For New York City, we did not pick the most expensive attractions, so the total value was $173. The New York CityPASS price is $116, which still is a 33% savings.

The price comparisons above are for adult admissions, but children’s pricing is also available. The admission prices we used were the online published prices at the time of our visit.

CityPASS Cities

CityPASS tickets attraction: Empire State Building in New York
CityPASS tickets attraction: Empire State Building in New York
Photo: Kim Hull, Cool Adventures © Chasing Light Media

CityPASS ticket booklets are available for 12 North American cities: New York City, Atlanta, Dallas, Boston, Chicago, Houston, Philadelphia, San Francisco, Seattle, Tampa Bay, Toronto and Southern California.


Disclosure & Disclaimer: We received complimentary CityPASS booklets for some reviews. The content & opinions expressed are entirely our own. Reviews are opinion only and Chasing Light Media accepts no responsibility for how the information is used.

CityPASS Chicago

CityPASS Chicago: A must for any Chicago visit

Cover: CityPASS Chicago
Photo: Kim Hull, Cool Adventures © Chasing Light Media
Article by Kim Hull


If you are planning a vacation to Chicago, whether for a weekend getaway or a week of sightseeing, CityPASS will save you money and make your time in the Windy City far more enjoyable.

Unfamiliar with CityPASS ticket booklets, as we were not so long ago? They are booklets of prepaid admission tickets to the top attractions in 12 North American cities that save you as much as 53% of the admission price and have you speeding through the fast lane into museums, observations decks, and more.

Save time and money with CityPASS Chicago

Hit the fast lane

I didn’t feel guilty (ok, maybe just a little) as we walked past hundreds of people waiting to get into Willis Tower in Chicago. And the Art Institute. And… well you get the idea.

I am a museum junky. Show me an observation deck and I am there. But, I hate lines. CityPASS to the rescue. This little book gets you into the best attractions in Chicago without standing in the general admission line and, in a city where the major attractions have lines out the door and around the block, that’s a very cool thing.

So, CityPASS saves you time but, does it really save you money?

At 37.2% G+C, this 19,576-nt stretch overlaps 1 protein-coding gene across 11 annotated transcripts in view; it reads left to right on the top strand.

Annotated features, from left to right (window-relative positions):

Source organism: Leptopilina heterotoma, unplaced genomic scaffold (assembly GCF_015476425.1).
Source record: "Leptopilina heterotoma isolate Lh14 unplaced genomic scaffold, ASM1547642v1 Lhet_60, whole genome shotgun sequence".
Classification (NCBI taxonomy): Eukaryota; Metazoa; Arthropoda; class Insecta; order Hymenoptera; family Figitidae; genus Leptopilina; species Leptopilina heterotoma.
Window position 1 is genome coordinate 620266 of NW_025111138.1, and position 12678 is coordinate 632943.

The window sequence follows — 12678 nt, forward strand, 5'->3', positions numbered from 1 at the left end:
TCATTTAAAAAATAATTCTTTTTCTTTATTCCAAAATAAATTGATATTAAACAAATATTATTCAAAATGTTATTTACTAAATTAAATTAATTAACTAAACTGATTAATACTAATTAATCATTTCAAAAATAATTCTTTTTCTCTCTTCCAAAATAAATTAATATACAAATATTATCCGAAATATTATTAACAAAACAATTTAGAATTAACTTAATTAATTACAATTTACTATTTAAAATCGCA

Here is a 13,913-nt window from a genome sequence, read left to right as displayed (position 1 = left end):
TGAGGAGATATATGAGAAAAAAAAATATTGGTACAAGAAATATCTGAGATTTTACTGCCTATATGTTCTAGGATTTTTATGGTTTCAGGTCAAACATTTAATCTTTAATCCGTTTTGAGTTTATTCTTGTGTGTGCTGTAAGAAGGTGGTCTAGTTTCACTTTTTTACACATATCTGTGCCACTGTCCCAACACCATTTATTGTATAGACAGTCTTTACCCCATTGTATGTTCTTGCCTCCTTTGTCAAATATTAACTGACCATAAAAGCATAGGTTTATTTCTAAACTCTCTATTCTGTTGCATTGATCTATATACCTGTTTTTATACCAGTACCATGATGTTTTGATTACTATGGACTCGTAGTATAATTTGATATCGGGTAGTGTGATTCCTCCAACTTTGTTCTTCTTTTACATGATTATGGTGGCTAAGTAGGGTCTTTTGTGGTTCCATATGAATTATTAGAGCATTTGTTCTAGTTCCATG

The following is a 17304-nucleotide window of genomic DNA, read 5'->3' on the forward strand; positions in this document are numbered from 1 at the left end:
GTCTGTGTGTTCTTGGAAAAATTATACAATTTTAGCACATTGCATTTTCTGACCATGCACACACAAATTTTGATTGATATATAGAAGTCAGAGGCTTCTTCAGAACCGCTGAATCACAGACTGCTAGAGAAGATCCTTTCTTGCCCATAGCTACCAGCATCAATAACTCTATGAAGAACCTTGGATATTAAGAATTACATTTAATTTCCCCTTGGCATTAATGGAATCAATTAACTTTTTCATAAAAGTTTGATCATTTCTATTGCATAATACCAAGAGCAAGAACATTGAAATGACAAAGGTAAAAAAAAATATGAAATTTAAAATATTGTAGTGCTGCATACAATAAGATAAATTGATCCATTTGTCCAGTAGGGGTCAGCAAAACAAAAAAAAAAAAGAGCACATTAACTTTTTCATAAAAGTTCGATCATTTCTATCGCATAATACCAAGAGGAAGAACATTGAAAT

51% savings with CityPASS Chicago

Visit the CityPASS website or go to one of the attractions and pick up a booklet in person – same price, no worries. I bought ours while standing in a line that would have been over a 3-hour wait to get to the top of Willis Tower. I had the voucher sent via text to my phone, we ducked under the rope and into the CityPASS queue, which was empty, and we were in the elevator and on our way to the observation deck.

About this point, my Cool Adventures partner asked me how much that just cost us. I smiled and said I’d just saved us $200.

How, pray tell? CityPASS includes:

  • Willis Tower Skydeck – Adult FastPass admission $49
  • The Field Museum – Adult admission $35 (Non-blockbuster pass with VIP line access)
  • Shedd Aquarium – Adult admission $40.95 (Shedd Pass at $30.95 plus 2 exhibits $5/each, but without ExpressPass entry, which CityPASS Chicago includes. The Shedd Express Pass at $54.95 has additional shows that are not included with CityPASS Chicago)
  • Choice of 360 Chicago  – Adult FastPass admission $40 or the Museum of Science and Industry – Adult admission Explorer 1 package w/o VIP entry $27
  • Choice of Art Institute of Chicago – Adult FastPass admission $35 or Adler Planetarium – $34.95 All Access Pass

We ended up selecting 360 Chicago and the Art Institute of Chicago, making the value of the attractions we visited over the weekend $197.95. CityPass Chicago is $98 – a 51% savings from purchasing the tickets individually from the attractions. Times two – that was a $199.90 savings.

CityPASS Chicago Attractions

We’ll go through the attractions in the order we visited them, but there is no required itinerary with CityPASS. You simply show up within 9 days of the first use, show your booklet to hop in the fast lane, and they take the appropriate ticket at the admissions counter. If you want to do attend something like a special exhibit that isn’t included, you can pay the fee at the attraction.

Willis Tower

CityPASS Chicago attraction: Skydeck Chicago, Willis Tower